What are you looking forward to when you get to Charlotte Motor Speedway for Sunday’s Coca-Cola 600?
“I’m very happy that we are having it on its originally scheduled day. The other two races we’ve had so far were make-up races. I’m very happy that NASCAR is making all of this effort. I have a lot of respect for everything they’ve been doing and the way they’ve been easing us back into our season and actually helping to carry the trend of getting things back to normal. It’s very important to me that we are part of the world slowly getting back to normal, even though we are just a small part of the world as a racing series. The Coca-Cola 600 will definitely have a different feel this year. The first two races have been very different. They feel more like practice than like a race as far as the atmosphere. But there is a definitely a lot on the line and we will go out there and do our jobs. This is the world we are in right now and we are one of the lucky sports to be able to be out there doing what we love to do. We need to keep doing it the same way we did the first two races and hope everyone stays healthy, and we’re hoping soon that many other sports are going to be able to get back to action.”
How would you assess the team’s first two races back since the shutdown?
“I actually felt good after the Darlington race Wednesday night. The car felt like it had more potential. It’s not a top-20 car, yet, but it was better than Sunday’s car that finished 25th. That’s what we’re looking for. That’s what I’m looking for. It doesn’t matter how much, just as long as we keep improving. That will bring us more and more speed, eventually. It’s been a step in the right direction. We’ve had some good, important meetings where we talked through all the things we’ve learned so far and where we need to go from here. I feel if we keep up the improvement, we’re going to end up getting better and better. Hopefully Charlotte is another step in the right direction and we keep improving.”
The Coca-Cola 600 will be the first and only race where there is a qualifying session before the race among this first batch of races since returning from the shutdown. How important is qualifying for a race as long as the Coca-Cola 600, especially when the cars are impounded between qualifying and the race?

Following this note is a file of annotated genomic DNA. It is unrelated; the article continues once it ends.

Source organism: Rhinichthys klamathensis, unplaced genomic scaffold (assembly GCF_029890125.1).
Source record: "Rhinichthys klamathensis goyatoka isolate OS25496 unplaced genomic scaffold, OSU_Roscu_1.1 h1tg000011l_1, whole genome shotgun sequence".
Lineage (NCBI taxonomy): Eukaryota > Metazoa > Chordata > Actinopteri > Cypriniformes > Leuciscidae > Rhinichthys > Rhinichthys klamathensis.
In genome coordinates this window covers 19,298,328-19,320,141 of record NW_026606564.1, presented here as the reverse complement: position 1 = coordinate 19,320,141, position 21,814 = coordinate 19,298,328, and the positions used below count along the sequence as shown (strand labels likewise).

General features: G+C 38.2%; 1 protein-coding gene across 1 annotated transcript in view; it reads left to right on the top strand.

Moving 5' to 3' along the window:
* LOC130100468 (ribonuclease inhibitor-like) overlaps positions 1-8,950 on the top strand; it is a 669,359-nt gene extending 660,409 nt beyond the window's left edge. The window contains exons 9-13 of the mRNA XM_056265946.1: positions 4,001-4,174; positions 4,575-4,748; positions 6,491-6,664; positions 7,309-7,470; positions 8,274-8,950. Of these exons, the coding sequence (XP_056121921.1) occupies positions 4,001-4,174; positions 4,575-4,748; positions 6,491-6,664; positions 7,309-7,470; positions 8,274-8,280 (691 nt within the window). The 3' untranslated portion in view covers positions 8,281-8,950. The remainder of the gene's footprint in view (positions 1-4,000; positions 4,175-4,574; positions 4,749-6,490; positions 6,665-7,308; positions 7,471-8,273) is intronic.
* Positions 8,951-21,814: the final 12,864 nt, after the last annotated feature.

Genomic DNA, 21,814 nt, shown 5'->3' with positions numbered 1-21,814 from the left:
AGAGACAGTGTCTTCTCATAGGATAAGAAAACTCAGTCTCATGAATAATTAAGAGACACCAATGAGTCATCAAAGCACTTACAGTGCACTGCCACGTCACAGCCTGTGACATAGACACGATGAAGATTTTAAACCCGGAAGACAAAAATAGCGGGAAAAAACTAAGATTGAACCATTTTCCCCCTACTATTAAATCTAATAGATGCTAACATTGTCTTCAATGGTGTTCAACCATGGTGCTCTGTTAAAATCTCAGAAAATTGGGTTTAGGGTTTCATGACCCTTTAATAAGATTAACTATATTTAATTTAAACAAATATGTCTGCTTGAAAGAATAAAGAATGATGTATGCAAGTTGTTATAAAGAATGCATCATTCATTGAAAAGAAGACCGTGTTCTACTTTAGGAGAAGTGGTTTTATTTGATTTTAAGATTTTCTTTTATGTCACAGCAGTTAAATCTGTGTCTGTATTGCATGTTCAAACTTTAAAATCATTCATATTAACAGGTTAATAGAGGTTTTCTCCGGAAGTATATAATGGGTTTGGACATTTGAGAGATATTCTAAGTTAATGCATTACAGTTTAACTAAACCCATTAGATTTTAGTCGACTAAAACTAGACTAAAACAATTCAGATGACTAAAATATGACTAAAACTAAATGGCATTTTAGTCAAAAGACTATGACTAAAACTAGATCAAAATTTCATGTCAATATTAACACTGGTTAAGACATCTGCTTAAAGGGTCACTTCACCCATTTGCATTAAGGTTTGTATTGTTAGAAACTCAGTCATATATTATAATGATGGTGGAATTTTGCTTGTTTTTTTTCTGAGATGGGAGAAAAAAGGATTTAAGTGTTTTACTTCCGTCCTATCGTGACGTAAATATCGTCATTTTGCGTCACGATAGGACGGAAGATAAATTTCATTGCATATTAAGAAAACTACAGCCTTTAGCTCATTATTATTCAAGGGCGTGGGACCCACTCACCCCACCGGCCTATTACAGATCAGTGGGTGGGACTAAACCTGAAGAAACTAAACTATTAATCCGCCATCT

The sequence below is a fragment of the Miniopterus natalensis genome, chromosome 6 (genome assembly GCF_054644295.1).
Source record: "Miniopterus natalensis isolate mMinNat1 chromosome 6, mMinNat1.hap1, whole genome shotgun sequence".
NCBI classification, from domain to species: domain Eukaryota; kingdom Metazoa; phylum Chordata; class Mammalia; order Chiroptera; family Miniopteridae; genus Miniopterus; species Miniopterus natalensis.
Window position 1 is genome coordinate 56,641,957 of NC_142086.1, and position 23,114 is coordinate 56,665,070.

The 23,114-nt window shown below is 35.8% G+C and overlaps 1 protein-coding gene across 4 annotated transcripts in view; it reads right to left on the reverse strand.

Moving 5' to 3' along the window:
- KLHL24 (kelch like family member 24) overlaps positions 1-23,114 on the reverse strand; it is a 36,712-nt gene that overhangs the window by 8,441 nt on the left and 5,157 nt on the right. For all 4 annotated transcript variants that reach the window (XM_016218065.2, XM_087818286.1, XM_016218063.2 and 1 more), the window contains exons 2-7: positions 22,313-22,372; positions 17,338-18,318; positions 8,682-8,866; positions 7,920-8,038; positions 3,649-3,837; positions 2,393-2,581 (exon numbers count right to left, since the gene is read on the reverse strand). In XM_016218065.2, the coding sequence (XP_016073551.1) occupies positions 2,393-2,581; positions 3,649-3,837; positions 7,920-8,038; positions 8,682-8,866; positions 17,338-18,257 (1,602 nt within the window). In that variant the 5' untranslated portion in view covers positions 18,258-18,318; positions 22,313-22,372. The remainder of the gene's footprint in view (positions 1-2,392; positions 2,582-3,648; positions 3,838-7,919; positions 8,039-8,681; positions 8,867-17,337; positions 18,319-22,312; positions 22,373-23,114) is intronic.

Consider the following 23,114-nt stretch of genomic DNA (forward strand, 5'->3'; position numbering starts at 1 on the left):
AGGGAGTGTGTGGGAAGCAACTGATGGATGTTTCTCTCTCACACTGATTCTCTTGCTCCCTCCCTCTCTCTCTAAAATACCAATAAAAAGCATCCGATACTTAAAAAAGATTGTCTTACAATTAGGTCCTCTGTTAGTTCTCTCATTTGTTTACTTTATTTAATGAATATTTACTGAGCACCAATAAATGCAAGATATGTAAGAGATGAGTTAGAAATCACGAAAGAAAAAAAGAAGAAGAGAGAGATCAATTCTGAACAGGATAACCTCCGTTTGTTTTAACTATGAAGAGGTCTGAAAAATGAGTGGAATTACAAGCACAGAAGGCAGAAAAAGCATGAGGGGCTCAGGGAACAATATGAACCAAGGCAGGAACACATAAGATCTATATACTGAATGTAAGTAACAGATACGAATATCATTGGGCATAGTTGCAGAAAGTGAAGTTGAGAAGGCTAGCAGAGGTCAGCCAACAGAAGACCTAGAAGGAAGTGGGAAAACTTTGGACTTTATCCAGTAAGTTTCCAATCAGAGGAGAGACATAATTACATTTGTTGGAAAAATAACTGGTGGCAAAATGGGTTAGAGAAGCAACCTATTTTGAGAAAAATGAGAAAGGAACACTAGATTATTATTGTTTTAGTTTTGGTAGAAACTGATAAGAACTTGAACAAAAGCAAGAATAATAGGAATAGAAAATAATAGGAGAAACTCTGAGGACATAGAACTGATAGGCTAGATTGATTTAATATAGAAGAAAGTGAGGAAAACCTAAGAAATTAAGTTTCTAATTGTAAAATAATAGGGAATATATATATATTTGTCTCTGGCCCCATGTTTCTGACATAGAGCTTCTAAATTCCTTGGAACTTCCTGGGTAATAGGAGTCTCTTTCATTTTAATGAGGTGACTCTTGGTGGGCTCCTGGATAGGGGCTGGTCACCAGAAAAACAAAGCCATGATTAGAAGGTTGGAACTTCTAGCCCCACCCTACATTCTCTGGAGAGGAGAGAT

“Personally, I like qualifying. I think it’s good. Obviously, we’re a non-chartered team, so we’re always at a disadvantage when there’s no qualifying and there are more than 40 cars (on the entry list). I’m not sure how many there will be for Sunday, yet, but I always like the chance for us to be able to go out and earn our own starting position.”
The Coca-Cola 600 is such a long race. How do you prepare for it?
“As a human being you try and perform at 100 percent the entire time but, when you’re running a marathon, you’re not going to be as strong in the last 30 minutes. That’s normal. Fatigue is setting in, your muscles are tired, you’re running out of fluid, and you’re hungry. Racing is the same way, especially in the Coca-Cola 600. We start running out of energy and your mind gets tired after four hours of racing. But I look to this race as a marathon and you have to be on top of your game for the last part of this race. So I always try to keep that in my mind when I’m in the car. This isn’t a sprint, it’s a marathon.”
What hurts the most after the Coca-Cola 600?
“It’s a combination of things. Your neck is tired, your lower back is tired, legs are tired and you’re just fatigued. You definitely feel it the next morning after a 600-mile race. You feel like you worked out a lot the day before, and you did inside the car. Two and a half of these 600-mile races and I could be home in Monterrey, Mexico. It’s crazy to think of it that way.”